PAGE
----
As the visionary pioneer of unmanned ground systems in the Department of the Navy from the Cold War to Operations Enduring Freedom and Iraqi Freedom, Everett appropriately looks back at the origins of all unmanned systems. His impeccably researched history is as compelling as it is comprehensive.
It is extremely rare to come across a book that adds so much to the information available about its subject, but this book is an extreme example. Everett has produced an exhaustive and unprecedented study of the unmanned vehicles from a period that few people consider when thinking about them. This book is an absolute must for anyone interested in unmanned systems, as well as anyone interested in analog systems and early electronic systems that existed before the digital revolution.
Everett’s new book is an extraordinary compendium of unmanned military technologies, ranging from the very first amazing remote-controlled prototypes in the nineteenth century to the more sophisticated ones developed during World War II and the years immediately following. A must for lovers of history of technology.
Drones are the hallmark of tech-y modern warfare, but weapons piloted from afar have been around for more than a century. These long-gone systems used servos, gyroscopes, motors, and rotary switches, and they’re all lovingly described in Unmanned Systems of World Wars I and II, an encyclopedic history of remotely controlled ships, planes, and tanks.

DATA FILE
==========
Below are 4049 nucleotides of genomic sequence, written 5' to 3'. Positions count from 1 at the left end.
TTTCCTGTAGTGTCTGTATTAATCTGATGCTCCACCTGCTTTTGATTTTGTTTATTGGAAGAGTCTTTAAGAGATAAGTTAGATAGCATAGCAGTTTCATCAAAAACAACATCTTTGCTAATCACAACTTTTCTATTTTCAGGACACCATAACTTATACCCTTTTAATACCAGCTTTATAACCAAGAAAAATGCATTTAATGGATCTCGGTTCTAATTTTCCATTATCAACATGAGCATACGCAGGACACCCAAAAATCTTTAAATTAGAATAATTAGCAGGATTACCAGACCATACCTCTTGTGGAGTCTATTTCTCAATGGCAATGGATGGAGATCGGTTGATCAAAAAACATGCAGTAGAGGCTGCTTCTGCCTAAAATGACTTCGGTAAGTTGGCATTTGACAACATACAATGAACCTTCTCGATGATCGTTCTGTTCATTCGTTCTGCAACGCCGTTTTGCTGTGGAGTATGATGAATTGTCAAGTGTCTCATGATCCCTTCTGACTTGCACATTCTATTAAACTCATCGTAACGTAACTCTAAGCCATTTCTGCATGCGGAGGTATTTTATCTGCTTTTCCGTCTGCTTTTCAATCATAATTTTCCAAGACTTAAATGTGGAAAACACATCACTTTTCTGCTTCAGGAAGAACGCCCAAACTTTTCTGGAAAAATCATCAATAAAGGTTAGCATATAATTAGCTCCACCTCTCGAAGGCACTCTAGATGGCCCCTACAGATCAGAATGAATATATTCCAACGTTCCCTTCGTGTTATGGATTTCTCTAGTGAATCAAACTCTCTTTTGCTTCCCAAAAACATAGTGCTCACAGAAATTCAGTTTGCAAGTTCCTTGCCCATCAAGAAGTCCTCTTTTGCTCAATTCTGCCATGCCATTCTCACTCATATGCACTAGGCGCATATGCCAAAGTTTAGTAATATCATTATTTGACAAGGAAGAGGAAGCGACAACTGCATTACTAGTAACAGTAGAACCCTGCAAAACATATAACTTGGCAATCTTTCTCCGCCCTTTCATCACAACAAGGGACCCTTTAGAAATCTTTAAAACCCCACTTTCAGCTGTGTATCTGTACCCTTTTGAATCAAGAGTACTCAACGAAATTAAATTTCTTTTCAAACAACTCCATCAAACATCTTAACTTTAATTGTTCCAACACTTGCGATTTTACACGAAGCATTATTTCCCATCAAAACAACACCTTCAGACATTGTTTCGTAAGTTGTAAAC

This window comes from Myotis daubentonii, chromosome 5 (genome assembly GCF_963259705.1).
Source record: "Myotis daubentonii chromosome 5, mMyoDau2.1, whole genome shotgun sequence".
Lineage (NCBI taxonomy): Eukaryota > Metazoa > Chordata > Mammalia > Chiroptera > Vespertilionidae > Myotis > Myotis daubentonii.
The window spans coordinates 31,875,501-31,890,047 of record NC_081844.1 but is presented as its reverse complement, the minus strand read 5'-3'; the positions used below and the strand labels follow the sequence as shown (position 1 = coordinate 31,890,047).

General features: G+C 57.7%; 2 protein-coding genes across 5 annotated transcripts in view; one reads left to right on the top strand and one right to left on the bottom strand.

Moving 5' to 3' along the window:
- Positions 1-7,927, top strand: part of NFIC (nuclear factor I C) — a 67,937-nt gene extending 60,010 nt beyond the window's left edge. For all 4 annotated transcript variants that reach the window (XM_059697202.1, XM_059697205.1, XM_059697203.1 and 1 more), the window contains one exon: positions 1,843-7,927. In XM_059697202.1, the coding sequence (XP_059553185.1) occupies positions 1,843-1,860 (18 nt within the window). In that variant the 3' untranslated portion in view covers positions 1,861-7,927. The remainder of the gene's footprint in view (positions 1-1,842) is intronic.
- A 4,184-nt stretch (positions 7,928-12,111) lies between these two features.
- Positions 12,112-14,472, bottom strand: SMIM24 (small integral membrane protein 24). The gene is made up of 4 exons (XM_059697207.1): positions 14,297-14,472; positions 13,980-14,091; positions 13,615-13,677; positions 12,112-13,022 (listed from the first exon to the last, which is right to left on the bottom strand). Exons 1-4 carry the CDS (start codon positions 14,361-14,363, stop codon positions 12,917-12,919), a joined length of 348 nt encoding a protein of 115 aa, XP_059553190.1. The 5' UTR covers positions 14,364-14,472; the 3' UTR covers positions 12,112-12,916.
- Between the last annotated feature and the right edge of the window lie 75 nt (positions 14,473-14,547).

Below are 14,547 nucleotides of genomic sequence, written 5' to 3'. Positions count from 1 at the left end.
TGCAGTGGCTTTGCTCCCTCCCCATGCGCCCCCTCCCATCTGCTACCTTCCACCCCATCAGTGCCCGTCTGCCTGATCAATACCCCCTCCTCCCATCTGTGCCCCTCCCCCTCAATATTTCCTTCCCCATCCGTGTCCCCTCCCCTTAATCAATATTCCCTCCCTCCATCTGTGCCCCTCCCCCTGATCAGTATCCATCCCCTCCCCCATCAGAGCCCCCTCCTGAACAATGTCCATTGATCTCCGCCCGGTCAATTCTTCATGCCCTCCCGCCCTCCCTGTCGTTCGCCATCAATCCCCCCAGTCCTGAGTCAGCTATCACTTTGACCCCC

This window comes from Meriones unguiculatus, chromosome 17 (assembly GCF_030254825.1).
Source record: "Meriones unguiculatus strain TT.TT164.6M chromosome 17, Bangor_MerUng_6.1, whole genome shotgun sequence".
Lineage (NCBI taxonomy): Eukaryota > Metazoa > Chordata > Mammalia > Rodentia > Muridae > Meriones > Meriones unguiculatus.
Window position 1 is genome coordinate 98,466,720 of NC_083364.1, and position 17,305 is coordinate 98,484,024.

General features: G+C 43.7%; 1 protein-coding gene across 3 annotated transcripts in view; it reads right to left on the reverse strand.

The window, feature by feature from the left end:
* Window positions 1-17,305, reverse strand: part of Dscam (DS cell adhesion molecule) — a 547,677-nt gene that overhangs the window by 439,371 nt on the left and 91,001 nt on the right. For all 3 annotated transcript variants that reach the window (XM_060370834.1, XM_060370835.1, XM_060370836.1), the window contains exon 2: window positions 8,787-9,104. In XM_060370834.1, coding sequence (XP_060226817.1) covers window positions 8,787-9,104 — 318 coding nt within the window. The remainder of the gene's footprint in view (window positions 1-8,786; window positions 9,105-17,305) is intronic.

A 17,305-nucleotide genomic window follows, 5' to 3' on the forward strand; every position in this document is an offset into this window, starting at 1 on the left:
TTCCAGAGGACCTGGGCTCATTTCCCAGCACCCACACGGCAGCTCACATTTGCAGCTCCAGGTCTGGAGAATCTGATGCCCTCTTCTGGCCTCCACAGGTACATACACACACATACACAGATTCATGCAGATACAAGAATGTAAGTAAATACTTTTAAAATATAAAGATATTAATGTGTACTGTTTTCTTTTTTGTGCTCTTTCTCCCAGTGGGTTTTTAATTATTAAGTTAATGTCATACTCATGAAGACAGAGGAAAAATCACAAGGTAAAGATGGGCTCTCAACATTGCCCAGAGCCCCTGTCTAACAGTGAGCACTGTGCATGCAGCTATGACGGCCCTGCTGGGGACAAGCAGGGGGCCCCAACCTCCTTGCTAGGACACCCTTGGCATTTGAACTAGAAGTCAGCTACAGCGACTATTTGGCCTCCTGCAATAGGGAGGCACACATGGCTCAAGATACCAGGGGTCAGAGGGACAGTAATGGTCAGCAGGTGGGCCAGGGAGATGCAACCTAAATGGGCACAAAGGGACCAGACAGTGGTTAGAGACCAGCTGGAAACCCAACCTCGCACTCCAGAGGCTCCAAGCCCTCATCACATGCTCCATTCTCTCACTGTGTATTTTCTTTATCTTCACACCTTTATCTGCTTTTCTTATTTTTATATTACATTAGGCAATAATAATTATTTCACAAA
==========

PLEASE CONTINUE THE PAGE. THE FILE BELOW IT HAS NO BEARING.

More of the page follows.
H.R. Everett's "Unmanned Systems of World Wars I and II" presents an encyclopedic look at early robotic weapon systems and technology, tracing the lineage of many modern weapons all the way back to the drawing board. Presenting an astonishing array of obscure efforts from all over the world reaching back to before the 19th Century, I believe this to be the most definitive and categorical work on the subject ever written. Published by The MIT Press, the book is richly illustrated with lots of historical photos, patent-application diagrams, circuit diagrams, and line drawings. Many of these weapons you've never heard of and I suspect were pretty much lost to history prior to the publication of this text. Everett's definitely done a masterful job locating source material and exposing many lost, and likely once secret programs. There's even an in-depth discussion of whether or not WWII's "Foo Fighters" were actually a German aerial weapon described as a Feuerball or simply an optical illusion!
This impressive new book tells of unmanned systems in world-wide existence long before many imagine. In November 2015, MIT Press published Unmanned Systems of World Wars I and II, an extensive guide to robotic platforms used by militaries in the early to mid-20th century. Written by H.R. (Bart) Everett, former Technical Director for Robotics at the Space and Naval Warfare Systems Center Pacific in San Diego, with a Foreword by former AUVSI President and CEO Michael Toscano, the book covers hundreds of historical robots that were well before their time. Extensive photos and diagrams, many never seen publically before, are provided showing these pioneering systems operating in the air, land, sea-surface, undersea, and subterranean domains for which they were designed.
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“This book is an absolute must for anyone interested in unmanned systems…”